The complexity involved in transferring data between Excel and SQL Server results from different and sometimes incompatible data types. The Import and Export wizard mitigates potential issues introduced by these incompatibilities by taking advantage of Data Conversion Transformation. Marcin Policht describes another approach that produces an equivalent outcome by employing Derived Column Transformation instead.
In our most recent articles, we have explained how SQL Server 2008 Integration Services Import and Export Wizard facilitate the transfer of data between an Excel spreadsheet and a table residing in a SQL Server database. The complexity involved in performing this seemingly straightforward task results from different and sometimes incompatible data types that are used by these two data stores. As we have demonstrated, the wizard mitigates potential issues introduced by such incompatibilities by taking advantage of Data Conversion Transformation (which is automatically added to the Data Flow task of the resulting SSIS package). However, another approach produces an equivalent outcome by employing Derived Column Transformation instead. This article describes its characteristics and demonstrates its usage.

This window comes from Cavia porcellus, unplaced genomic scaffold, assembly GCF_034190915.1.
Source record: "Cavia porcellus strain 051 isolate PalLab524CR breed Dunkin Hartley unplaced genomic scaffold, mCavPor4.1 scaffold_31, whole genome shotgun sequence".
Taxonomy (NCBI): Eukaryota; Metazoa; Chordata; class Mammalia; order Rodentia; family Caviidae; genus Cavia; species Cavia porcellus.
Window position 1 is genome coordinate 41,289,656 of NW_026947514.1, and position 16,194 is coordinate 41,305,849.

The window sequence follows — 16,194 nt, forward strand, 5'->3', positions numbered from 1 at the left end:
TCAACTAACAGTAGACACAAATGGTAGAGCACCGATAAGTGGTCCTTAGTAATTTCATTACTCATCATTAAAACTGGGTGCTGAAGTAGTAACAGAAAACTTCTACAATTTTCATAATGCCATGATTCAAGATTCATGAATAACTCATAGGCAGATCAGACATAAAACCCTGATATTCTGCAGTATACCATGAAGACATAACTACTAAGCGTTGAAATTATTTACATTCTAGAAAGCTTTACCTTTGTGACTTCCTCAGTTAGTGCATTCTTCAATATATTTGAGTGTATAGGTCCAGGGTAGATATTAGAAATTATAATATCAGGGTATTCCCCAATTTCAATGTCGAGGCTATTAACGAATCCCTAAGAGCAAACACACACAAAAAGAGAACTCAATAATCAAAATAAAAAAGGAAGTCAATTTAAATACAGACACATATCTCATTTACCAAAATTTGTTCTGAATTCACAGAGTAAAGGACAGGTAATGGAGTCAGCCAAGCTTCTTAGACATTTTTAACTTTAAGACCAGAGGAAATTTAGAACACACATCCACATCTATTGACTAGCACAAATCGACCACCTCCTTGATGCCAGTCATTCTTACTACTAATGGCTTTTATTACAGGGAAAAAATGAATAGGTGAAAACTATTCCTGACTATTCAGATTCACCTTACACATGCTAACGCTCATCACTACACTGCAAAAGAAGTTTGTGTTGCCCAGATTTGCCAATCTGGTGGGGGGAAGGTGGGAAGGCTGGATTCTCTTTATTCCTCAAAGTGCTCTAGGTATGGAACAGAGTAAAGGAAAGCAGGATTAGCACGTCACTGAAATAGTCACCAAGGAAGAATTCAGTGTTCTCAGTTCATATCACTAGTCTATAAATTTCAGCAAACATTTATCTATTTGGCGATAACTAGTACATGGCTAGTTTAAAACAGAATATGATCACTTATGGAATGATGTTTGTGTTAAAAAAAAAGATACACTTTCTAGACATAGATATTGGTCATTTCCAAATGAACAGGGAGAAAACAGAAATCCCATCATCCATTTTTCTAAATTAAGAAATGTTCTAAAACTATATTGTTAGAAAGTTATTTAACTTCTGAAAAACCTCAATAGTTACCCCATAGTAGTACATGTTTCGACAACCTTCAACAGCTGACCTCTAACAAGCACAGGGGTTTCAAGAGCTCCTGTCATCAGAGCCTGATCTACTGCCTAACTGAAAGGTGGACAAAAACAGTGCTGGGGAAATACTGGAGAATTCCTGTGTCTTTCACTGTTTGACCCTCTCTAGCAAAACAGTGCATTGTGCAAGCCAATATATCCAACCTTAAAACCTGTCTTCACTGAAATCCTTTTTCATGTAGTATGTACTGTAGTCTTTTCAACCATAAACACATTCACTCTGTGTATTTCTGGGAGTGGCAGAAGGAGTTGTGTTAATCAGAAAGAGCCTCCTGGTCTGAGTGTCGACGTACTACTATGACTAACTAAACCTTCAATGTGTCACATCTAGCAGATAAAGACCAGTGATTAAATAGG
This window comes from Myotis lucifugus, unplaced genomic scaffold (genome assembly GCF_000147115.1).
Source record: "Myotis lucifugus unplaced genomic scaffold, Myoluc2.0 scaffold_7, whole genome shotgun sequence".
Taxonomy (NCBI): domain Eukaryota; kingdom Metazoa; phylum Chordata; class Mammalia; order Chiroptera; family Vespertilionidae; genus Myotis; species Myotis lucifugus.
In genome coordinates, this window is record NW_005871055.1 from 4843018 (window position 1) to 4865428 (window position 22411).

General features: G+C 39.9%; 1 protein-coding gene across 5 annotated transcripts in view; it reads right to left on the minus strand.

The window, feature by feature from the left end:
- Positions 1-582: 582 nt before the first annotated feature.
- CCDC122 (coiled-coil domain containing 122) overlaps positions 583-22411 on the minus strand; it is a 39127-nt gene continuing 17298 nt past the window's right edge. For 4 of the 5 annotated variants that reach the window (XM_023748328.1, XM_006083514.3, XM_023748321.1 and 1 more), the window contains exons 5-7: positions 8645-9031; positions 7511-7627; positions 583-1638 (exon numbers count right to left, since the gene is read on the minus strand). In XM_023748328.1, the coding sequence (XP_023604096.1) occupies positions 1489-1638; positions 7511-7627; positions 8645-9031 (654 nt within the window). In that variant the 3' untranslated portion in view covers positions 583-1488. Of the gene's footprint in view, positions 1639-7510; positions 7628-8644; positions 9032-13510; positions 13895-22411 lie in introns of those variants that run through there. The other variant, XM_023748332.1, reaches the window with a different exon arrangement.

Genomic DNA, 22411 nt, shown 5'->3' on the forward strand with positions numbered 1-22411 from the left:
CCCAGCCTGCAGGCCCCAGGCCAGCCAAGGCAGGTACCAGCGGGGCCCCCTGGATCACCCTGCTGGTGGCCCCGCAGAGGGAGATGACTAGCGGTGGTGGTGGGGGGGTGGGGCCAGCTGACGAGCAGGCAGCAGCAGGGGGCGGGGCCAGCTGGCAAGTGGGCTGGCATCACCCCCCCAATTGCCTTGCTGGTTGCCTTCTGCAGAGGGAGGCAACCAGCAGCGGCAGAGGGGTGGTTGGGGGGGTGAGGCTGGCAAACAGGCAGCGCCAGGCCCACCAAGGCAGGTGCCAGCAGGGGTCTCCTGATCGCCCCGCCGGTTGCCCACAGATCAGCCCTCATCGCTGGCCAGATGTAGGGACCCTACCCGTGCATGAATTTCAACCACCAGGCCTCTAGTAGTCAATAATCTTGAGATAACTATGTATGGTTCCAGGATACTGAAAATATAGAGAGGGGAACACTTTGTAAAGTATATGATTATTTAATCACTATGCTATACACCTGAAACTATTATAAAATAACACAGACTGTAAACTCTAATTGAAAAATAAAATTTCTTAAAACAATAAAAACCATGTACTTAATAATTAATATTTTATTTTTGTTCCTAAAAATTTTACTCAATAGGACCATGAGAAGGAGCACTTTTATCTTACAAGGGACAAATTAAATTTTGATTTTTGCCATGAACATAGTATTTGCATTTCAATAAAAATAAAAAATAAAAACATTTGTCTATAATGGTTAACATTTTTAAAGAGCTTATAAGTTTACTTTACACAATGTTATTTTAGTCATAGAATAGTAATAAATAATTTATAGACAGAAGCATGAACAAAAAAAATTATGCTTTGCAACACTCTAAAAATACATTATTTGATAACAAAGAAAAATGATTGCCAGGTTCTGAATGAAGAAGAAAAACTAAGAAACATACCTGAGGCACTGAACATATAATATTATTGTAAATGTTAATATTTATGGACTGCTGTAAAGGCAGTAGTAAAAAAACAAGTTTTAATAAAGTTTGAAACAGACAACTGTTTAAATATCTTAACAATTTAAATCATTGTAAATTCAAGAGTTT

Derived Column Transformation is one of the more popular components of Data Flow Task. Despite its simplicity (as far as the ease of use is concerned), it is quite powerful and flexible, primarily due to the SSIS expression language, which is exposed through its interface. In order to become familiar with its basic functionality, let's step through an example that will mirror the scenario covered in our previous article (which we handled at that time by leveraging Data Conversion Transformation). To start, create a sample spreadsheet that will serve as a source of data in our import operation. As before, we will limit it to two columns with strings shorter than 255 characters each (represented as Unicode String DT_WSTR data type when viewed in Business Intelligence Development Studio) containing the following entries: